The captain of Scottish Premier club Motherwell FC collapsed and died during a match against Dundee United yesterday. Phil O'Donnell, who was 35, is believed to be only the fifth case in British football history of a top player dying during a game or as a result of injuries received in one.
With the mid-afternoon Scottish Premier League game heading toward its closing stages, O'Donnell was set to be replaced by a substitute, but fell to the pitch as the change was taking place. After been treated for about five minutes on the field, O'Donnell was taken by ambulance to Wishaw General Hospital.
A statement from the club said yesterday: "Motherwell and Dundee medical staff believe [O'Donnell] suffered a seizure and efforts were made to revive him en route to hospital. Despite the efforts of the two clubs' medical staff and staff at the hospital Phil did not regain consciousness and was pronounced dead at 17.18."
The cause of his death was not immediately clear.
O'Donnell, a married father-of-four, was known as "Uncle Phil" at Motherwell, where his nephew David Clarkson was a team-mate. Clarkson was playing in yesterday's match and was taken off after witnessing his uncle's collapse.
Motherwell manager Mark McGhee said: "I don't want to say anything more than how devastated everyone at the club is for his wife and his young children... Obviously from the club's point of view we'll gather round to give his family as much support as they need."
Scotland's Sport minister Stewart Maxwell said: "Phil O'Donnell's death brings a sudden and tragic end to a distinguished career."
O'Donnell, who won one Scotland cap, began his career with Motherwell and rejoined the club in 2004 following spells with Celtic, who he had gone to in a 1.75m deal in 1994, and Sheffield Wednesday. One of his highlights at Motherwell was scoring for the team in its 4-3 win over Dundee United in the 1991 Scottish Cup final.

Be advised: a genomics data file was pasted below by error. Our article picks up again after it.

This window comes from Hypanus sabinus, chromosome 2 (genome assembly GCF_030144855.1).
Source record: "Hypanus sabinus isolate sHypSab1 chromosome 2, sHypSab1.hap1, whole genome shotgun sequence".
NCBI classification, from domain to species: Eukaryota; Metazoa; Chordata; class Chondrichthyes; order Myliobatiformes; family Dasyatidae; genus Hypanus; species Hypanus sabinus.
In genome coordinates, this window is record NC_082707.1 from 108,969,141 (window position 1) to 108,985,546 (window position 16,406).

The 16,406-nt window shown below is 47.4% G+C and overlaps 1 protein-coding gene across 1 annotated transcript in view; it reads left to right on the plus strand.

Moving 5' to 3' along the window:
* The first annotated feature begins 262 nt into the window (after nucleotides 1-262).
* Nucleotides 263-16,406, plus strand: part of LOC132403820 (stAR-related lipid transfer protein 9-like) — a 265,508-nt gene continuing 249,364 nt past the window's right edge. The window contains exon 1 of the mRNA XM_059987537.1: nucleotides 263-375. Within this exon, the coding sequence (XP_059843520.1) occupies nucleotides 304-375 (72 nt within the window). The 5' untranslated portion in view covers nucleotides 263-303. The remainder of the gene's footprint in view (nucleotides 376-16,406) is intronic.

Former Scotland manager Craig Brown said it was "very, very sad news". "I think everyone in the game will acknowledge what a wonderful player he was and an outstanding gentleman, and I would expect to have a minute's applause at every ground in Scotland at the next fixture," he told Sky Sports News.
Although instances of players dying during non-league games are surprisingly frequent, deaths at the most senior level are very rare. In 1990, York City striker Dave Longhurst, 25, died after collapsing two minutes before half-time in a match against Lincoln City. An inquest revealed a rare heart condition. In perhaps the best-known sudden death internationally, Cameroon mid-fielder Marc-Vivien Foe died in 2003 immediately after a Confederations Cup match against Colombia .
Back in 1921, Horace Fairhurst died after suffering a head injury during a match between Blackpool and Barnsley; John Thomson died in 1931 after his skull was fractured during a Celtic vs Rangers derby match, and, in 1936, goalkeeper Jimmy Thorpe died after he was kicked in the head and chest while collecting a back-pass for Sunderland FC against Chelsea.